“We are the same off-screen,” Hammond says. “If you see us driving away from the set we are the same – the rivalries and the squabbles and the points that we share. That’s how it works. For me, it became really clear when we moved over to making these big specials. It meant we wouldn’t see each other for a lot longer. And as soon as we get back in front of a camera, it’s like a state of mind that we go straight into. It’s there waiting for us.”

But what about Clarkson? There is something of the bully about his behaviour onscreen. And not just there. In 2015, the BBC suspended him from Top Gear after he was found to have punched producer Oisin Tymon following a disagreement about catering. Clarkson's contract with the broadcaster was not renewed and the trio ultimately decamped to Amazon. Is the version of Clarkson in The Grand Tour the real man?

“He’s a big, loud, bouncy bully and buffoon in the film,” Hammond says. “We are all a bit caricatured in the show. Television does that. Yeah. It makes you a bit fatter and it exaggerates your character. I am an overly enthusiastic Brummie who sometimes overreaches himself and crashes. James does move a bit more slowly. Jeremy is very boisterous. But we are a bit caricatured.”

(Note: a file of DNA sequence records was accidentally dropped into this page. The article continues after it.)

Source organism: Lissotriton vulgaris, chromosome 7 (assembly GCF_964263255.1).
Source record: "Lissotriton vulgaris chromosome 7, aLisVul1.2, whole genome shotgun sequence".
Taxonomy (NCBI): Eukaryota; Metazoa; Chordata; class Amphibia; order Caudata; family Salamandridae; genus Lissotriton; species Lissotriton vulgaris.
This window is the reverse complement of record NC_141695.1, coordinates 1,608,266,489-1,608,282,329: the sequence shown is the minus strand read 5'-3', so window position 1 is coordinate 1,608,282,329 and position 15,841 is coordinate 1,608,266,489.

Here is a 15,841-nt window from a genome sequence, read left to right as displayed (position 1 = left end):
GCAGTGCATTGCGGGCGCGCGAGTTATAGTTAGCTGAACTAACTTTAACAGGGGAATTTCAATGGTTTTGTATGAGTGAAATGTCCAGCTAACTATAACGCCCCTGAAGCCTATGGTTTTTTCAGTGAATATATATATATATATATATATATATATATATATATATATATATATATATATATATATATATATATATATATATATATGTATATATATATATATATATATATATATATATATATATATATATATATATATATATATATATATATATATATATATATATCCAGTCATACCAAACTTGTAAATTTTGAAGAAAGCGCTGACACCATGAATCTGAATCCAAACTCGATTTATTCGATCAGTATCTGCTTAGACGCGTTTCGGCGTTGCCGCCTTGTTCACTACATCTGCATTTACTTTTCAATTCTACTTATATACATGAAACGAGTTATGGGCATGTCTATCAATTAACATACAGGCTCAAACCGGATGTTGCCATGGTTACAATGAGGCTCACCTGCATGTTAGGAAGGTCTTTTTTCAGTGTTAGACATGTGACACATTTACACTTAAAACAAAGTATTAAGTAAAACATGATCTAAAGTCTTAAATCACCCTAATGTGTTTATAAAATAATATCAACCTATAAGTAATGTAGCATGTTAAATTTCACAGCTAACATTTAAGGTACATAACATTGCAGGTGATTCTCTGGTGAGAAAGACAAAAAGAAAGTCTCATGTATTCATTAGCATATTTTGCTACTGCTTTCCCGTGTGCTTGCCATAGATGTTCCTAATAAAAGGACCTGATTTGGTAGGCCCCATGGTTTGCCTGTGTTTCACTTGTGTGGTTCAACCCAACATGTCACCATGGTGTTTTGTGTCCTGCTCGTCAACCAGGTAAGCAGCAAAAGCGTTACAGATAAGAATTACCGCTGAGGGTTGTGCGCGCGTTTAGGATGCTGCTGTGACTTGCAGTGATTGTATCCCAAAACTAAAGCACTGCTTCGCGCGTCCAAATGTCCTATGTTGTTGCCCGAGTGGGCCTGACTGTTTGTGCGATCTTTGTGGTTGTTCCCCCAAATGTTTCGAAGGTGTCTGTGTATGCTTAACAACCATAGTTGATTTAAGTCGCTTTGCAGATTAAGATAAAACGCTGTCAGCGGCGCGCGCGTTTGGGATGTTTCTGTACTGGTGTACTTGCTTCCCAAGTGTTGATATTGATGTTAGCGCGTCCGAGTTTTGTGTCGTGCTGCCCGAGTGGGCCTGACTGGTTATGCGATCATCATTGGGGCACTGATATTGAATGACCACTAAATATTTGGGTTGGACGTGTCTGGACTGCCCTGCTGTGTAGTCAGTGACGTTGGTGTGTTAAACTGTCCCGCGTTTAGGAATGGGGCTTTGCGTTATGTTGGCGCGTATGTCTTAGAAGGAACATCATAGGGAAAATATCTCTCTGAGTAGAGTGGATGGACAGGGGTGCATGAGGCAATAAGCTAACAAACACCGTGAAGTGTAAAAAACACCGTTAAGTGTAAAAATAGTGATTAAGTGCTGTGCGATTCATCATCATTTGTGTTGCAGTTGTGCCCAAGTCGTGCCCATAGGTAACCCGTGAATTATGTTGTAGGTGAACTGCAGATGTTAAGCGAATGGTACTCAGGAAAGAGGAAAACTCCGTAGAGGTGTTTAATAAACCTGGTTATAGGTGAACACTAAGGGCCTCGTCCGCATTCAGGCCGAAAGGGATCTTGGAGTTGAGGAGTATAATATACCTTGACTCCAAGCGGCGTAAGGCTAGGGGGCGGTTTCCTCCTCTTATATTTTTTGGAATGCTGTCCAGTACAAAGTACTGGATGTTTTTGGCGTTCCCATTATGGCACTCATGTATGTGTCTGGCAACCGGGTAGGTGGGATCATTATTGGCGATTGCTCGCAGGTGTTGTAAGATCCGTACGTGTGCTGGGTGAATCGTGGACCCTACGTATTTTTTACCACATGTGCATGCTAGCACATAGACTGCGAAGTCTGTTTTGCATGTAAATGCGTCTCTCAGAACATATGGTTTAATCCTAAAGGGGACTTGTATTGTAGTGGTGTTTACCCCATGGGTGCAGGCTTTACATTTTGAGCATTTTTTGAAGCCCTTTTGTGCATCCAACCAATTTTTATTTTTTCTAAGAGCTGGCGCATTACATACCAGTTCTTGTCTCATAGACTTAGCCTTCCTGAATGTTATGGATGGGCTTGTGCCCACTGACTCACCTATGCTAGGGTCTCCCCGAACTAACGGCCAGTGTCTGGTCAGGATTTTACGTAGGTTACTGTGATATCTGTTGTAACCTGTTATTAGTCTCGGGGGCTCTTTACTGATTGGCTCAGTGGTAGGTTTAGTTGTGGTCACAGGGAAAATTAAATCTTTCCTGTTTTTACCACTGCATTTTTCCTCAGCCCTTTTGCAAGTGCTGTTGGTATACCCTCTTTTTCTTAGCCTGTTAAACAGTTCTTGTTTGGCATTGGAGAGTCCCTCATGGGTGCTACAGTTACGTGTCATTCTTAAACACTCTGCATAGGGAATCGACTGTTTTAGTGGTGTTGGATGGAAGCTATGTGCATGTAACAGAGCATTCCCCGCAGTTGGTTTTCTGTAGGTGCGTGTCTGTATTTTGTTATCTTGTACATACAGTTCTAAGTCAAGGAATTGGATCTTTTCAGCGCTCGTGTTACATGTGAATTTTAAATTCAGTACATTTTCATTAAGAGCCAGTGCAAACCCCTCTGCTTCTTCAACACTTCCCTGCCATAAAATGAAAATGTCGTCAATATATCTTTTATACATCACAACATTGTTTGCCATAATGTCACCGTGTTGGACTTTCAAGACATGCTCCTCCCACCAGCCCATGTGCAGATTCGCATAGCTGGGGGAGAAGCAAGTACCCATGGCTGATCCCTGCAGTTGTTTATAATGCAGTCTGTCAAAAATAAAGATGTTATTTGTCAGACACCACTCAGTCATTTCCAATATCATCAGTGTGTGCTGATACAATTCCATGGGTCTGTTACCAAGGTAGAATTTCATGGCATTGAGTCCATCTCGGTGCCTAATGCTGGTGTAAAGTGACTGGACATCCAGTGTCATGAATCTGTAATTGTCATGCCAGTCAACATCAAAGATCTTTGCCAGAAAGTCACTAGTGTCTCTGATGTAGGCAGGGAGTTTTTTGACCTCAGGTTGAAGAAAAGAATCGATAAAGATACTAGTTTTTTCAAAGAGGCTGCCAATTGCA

Following their pal’s defenestration, May and Hammond made it clear that they would not be returning to Top Gear. Whatever you think of Clarkson or of the series, that definitely showed loyalty. (Mind you, the budget for The Grand Tour is said to be staggering.) Were they ever tempted to set Clarkson loose?

When I was initially in recovery, the doctor said one of the problems is what they call 'lost-keys syndrome'. Years later I'd lose my keys and I'd think: it's because of my brain injury. But, no, I'd just lost my keys

“No, because the show we make is the show that you get when you put us together,” he says. “That’s the show that comes out. We weren’t all working at the same factory – the factory is what you get when you put us together. If I had split off and done my own thing it wouldn’t have been that show. And I wanted to do that show.”

Top Gear, of course, continued. The BBC owned the name and was not going to cull a cash cow. It still attracts respectable ratings, but, fronted by the likes of Matt Le Blanc, Andrew Flintoff and Chris Evans, it has never regained its post-millennial buzz. Has Hammond watched it?

“I get asked that a lot and I understand that,” he says. “If you add up us together and add an equal sign that is the show that you get. So I watch what we do all the time and we are still doing it.” Make of that evasion what you will.